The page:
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Gucci Mane: About That Time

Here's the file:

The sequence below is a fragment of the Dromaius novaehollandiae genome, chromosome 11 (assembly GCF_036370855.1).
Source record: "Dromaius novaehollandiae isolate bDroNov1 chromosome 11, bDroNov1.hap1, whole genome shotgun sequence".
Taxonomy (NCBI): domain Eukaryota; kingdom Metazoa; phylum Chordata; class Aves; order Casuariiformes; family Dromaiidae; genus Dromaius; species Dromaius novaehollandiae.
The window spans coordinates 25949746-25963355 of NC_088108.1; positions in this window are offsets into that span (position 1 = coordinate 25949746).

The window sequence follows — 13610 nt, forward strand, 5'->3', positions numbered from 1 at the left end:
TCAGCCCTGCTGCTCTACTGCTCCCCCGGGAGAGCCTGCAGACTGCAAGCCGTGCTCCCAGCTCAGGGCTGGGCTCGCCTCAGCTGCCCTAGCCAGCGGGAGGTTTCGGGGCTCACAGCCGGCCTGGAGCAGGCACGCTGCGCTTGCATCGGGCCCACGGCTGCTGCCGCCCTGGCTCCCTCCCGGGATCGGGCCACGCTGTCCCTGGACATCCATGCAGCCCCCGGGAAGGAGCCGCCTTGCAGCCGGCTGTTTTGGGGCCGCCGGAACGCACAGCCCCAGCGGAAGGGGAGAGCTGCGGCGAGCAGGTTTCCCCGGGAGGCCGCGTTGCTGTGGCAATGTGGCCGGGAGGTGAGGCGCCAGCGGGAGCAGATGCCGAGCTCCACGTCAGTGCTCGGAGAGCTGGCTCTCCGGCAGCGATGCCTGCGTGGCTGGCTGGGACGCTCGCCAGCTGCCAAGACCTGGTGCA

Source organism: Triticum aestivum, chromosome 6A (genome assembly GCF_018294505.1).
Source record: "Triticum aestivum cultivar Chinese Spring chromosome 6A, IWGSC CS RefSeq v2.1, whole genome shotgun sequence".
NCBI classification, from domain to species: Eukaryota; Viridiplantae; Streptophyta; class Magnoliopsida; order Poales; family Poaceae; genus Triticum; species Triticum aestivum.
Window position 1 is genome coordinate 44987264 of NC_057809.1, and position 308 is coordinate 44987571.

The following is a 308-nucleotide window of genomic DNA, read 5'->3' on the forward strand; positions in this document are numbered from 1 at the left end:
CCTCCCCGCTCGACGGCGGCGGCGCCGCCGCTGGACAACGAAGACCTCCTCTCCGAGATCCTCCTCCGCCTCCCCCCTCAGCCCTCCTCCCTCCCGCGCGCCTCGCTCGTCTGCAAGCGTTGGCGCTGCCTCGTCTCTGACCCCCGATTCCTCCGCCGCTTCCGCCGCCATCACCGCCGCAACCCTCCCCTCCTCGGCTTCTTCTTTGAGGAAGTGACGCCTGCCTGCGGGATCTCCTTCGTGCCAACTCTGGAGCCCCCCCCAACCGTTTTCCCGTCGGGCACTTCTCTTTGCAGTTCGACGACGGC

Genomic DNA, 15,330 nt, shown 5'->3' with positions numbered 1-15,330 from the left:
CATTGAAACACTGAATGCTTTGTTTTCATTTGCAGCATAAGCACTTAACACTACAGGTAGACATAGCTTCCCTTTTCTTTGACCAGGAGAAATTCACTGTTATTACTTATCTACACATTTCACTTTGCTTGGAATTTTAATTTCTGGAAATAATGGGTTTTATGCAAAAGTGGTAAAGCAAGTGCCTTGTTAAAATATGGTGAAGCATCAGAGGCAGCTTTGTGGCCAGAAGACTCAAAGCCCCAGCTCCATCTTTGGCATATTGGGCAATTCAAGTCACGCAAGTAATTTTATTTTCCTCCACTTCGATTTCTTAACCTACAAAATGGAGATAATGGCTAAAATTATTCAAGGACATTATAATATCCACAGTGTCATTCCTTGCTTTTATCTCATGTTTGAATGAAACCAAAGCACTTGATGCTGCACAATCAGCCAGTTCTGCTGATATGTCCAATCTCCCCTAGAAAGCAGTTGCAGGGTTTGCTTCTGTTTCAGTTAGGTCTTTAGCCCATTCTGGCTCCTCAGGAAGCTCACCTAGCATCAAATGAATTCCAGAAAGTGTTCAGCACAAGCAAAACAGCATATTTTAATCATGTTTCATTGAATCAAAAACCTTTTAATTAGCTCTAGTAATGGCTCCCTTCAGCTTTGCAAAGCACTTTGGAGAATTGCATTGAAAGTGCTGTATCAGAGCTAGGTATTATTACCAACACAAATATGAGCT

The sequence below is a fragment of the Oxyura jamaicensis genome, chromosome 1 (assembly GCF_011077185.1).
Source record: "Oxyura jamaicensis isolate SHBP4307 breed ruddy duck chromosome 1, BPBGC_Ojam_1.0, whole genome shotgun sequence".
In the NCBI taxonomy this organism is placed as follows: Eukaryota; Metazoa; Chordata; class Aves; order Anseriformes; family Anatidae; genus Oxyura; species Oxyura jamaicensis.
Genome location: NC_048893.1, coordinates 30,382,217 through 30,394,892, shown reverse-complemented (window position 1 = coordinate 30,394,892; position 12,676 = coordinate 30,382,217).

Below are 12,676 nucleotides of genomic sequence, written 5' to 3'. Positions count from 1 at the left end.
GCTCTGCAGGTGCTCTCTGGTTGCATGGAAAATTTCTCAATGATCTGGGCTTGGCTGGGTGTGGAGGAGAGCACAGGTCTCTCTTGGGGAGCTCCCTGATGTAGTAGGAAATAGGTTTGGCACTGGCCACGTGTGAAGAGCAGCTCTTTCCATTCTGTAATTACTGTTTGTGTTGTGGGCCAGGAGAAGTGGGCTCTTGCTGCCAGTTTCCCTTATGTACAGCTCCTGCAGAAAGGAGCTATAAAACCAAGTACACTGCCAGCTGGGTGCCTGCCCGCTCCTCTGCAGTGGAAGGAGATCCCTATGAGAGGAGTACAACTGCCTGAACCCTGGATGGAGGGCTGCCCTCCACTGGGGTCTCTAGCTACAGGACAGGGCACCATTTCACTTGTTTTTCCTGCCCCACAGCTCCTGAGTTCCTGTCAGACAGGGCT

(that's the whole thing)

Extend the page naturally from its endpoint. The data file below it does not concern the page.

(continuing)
After the success of his single “Icy,” featuring a yet to blow Young Jeezy, Gucci Mane was set to be the next big star out of Atlanta. But a murder charge and six months time served for assaulting a promoter seemed to stall out any hopes Gucci had for mainstream success. But you don’t sell half a million albums independently without knowing how to generate a buzz for yourself. Gucci Mane is back with a new album, Back to the Traphouse, on his label under Asylum/Atlantic records, So Icy Entertainment, and a new understanding of how to handle business both inside and outside the booth. That other Gucci Mane album, Trap-A-Thon, doesn’t have his seal of approval and he speaks on why below. Let’s hope time served was a lesson learned.AllHip-hop.com: Explain to the world what led to the situation leading to the charges and time served?Gucci Mane: Well, where I’m from it’s kind of wild. Robbing, stealing, selling dope, all that. You either a predator or prey over there. And sometimes people will try and make prey out of you. After everything was over and I was released I got focused. I look at things differently now. I’m more focused on what I need to do and don’t worry about the bullsh*t. AllHip-hop.com: You mentioned that your legal problems effected how you look at things. You being the man you are now, would you consider working with Jeezy again?Gucci Mane: Honestly, I’m not really looking to do anything with him. He and I haven’t spoken. We don’t have any problems, he’s in his space and I’m in mine and we keep it moving in separate directions. AllHip-hop.com: With your success as an independent artist, I’m sure you had a few choices when it came to linking with one of the majors. What attracted you to Atlantic Records?Gucci Mane: They came with the best deal, and also with the best play. You know what I’m saying’? And they was really interested in me, they promised me they would be behind me 100 percent. AllHip-hop.com: It’s often difficult to achieve success as an artist and an executive. What’s your formula for winning? Gucci Mane: When it comes to being an owner, being an executive you have to be on top of things man. You have to study and do research. You also have to have a good team around you. I go harder than everybody man. I push it in over drive. I’m trying to win by making this good music and keep dunking on these fools.AllHip-hop.com: While we’re talking business, there have been rumors that you’re looking to sign Shawnna, is there any truth to that, and if so, how close are you?Gucci Mane: We’re real close to getting Shawnna. We’re working with her on her next solo project. She’s amazing, we love her over hear man. She’s real focused and she works hard. On top of all that she spits. She’s better than a lot of dudes out there man. AllHip-hop.com: The new album is called Back to the Traphouse, what’s the meaning behind that name?Gucci Mane: The first album was Traphouse and it was a classic, some of my best work. And I know for a fact this new album is a classic so I called it Back to the Traphouse. I’m taking it back to that feeling and I giving yall another classic!AllHip-hop.com: As far as production you’ve always seem to have a unique sound. Who did you work with on this album?Gucci Mane: As far as production I worked with Nitti. My producer, So Icy’s own, Zaytoven he made “So Icy” and he got four or five joints on the new album. I got Shawty Redd, Fat Boy from Beat Bangers, Supa Sonics dropped that “Bird Flu” that might be a single… A few others man. They gave me what I needed to write great songs. AllHip-hop.com: Your lead single, Freaky Gurls, features Ludacris. How did that come to be and what was it like working with him? Gucci Mane: I already had the song out in the streets. Luda heard it and said he liked it and wanted to be on it. Shout out to DTP because Luda showed me love by jumping on the track. He’s a good dude and a real talented artist.AllHip-hop.com: Is there any other artists you worked with on the album?Gucci Mane: Well really, I’m not looking to collaborate too much. I got the joint with Luda. Snoop reached out, said he liked the music, so we got a song together. I got Pimp C and Rich Boy, did some work with Shawnna. That’s about it. I really want be to focused on my music. I’m trying to show people that I am a great song writer.AllHip-hop.com: Your former label has recently announced the release of some of your older work. You never authorized the release and have made it clear you don’t support it. Why is that?Gucci Mane: They did that to tarnish my legacy. It’s not fair to me and it’s confusing to the fans who want the real music.AllHip-hop.com: So, even though you can make money off this additional release you’re still against it?   Gucci Mane: Everything I do I try to put my best foot forward. The music on their is not my best work. AllHip-hop.com: How does the material on that album differ from that of your official release?Gucci Mane: There was more thought and more effort put into this album. This album was made for the fans. The beats are better, I stepped it up lyrically, I got more features…It’s just better. My fans deserve the real thing and that’s what I gave them with Back to the Trap House. AllHip-hop.com: How can artists protect themselves from being in a similar situation? Gucci Mane: Have a good lawyer. Always be careful who you get in bed with. I mean that as far as deals  are concerned. Be aware of everything. Always be aware of what’s in your contracts, the people around you and be careful of who you deal with.    AllHip-hop.com: With all the labels backing the dance songs and ringtone raps, did you feel compelled to come up with that type of record?Gucci Mane: It’s not in me to do that. Like, I make street music. I can’t make nothing but music for the streets. But it’s going to reach everybody because I’m a great songwriter. AllHip-hop.com: So fans shouldn’t expect Gucci Mane to be on any pop records any time soon?Gucci Mane: I’ll put it like this; If I got an okay jumpshot, but I know I’m going to get two points dunking, I’m going to dunk on fools the whole game. That’s how I approach my music. I give the people what they want every time. I don’t try to do what’s in style or whatever. I do me.